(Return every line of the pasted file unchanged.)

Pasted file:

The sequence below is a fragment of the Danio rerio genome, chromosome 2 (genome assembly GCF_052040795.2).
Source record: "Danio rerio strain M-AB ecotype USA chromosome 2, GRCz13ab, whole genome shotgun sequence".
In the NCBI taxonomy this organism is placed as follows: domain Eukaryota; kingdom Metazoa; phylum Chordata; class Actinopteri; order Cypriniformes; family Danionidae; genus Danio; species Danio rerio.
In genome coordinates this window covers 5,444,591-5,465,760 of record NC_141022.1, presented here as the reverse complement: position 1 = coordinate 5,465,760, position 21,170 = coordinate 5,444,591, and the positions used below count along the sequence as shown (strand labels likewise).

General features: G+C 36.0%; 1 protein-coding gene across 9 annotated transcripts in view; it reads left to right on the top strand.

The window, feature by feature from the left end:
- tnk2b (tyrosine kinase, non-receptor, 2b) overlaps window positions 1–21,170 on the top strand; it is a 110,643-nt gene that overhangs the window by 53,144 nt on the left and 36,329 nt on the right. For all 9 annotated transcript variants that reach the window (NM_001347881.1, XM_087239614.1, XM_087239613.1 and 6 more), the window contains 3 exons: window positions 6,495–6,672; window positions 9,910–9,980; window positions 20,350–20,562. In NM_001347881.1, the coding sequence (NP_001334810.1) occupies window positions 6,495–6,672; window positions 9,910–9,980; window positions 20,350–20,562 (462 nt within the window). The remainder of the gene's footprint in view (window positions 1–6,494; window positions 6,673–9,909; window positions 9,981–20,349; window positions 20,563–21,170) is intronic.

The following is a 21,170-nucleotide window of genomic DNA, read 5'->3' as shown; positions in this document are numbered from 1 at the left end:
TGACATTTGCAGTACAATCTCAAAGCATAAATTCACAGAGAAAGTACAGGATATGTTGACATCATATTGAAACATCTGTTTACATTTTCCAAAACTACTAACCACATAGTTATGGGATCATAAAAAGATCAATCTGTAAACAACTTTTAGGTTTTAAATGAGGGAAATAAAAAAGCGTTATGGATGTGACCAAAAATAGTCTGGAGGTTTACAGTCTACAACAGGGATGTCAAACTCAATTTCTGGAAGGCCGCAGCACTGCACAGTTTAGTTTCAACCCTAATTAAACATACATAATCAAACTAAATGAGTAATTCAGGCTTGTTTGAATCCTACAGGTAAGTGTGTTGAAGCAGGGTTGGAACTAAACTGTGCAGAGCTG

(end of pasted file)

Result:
The sequence below is a fragment of the Danio rerio genome, chromosome 2 (genome assembly GCF_052040795.2).
Source record: "Danio rerio strain M-AB ecotype USA chromosome 2, GRCz13ab, whole genome shotgun sequence".
In the NCBI taxonomy this organism is placed as follows: domain Eukaryota; kingdom Metazoa; phylum Chordata; class Actinopteri; order Cypriniformes; family Danionidae; genus Danio; species Danio rerio.
In genome coordinates this window covers 5,444,591-5,465,760 of record NC_141022.1, presented here as the reverse complement: position 1 = coordinate 5,465,760, position 21,170 = coordinate 5,444,591, and the positions used below count along the sequence as shown (strand labels likewise).

General features: G+C 36.0%; 1 protein-coding gene across 9 annotated transcripts in view; it reads left to right on the top strand.

The window, feature by feature from the left end:
- tnk2b (tyrosine kinase, non-receptor, 2b) overlaps window positions 1–21,170 on the top strand; it is a 110,643-nt gene that overhangs the window by 53,144 nt on the left and 36,329 nt on the right. For all 9 annotated transcript variants that reach the window (NM_001347881.1, XM_087239614.1, XM_087239613.1 and 6 more), the window contains 3 exons: window positions 6,495–6,672; window positions 9,910–9,980; window positions 20,350–20,562. In NM_001347881.1, the coding sequence (NP_001334810.1) occupies window positions 6,495–6,672; window positions 9,910–9,980; window positions 20,350–20,562 (462 nt within the window). The remainder of the gene's footprint in view (window positions 1–6,494; window positions 6,673–9,909; window positions 9,981–20,349; window positions 20,563–21,170) is intronic.

The following is a 21,170-nucleotide window of genomic DNA, read 5'->3' as shown; positions in this document are numbered from 1 at the left end:
TGACATTTGCAGTACAATCTCAAAGCATAAATTCACAGAGAAAGTACAGGATATGTTGACATCATATTGAAACATCTGTTTACATTTTCCAAAACTACTAACCACATAGTTATGGGATCATAAAAAGATCAATCTGTAAACAACTTTTAGGTTTTAAATGAGGGAAATAAAAAAGCGTTATGGATGTGACCAAAAATAGTCTGGAGGTTTACAGTCTACAACAGGGATGTCAAACTCAATTTCTGGAAGGCCGCAGCACTGCACAGTTTAGTTTCAACCCTAATTAAACATACATAATCAAACTAAATGAGTAATTCAGGCTTGTTTGAATCCTACAGGTAAGTGTGTTGAAGCAGGGTTGGAACTAAACTGTGCAGAGCTG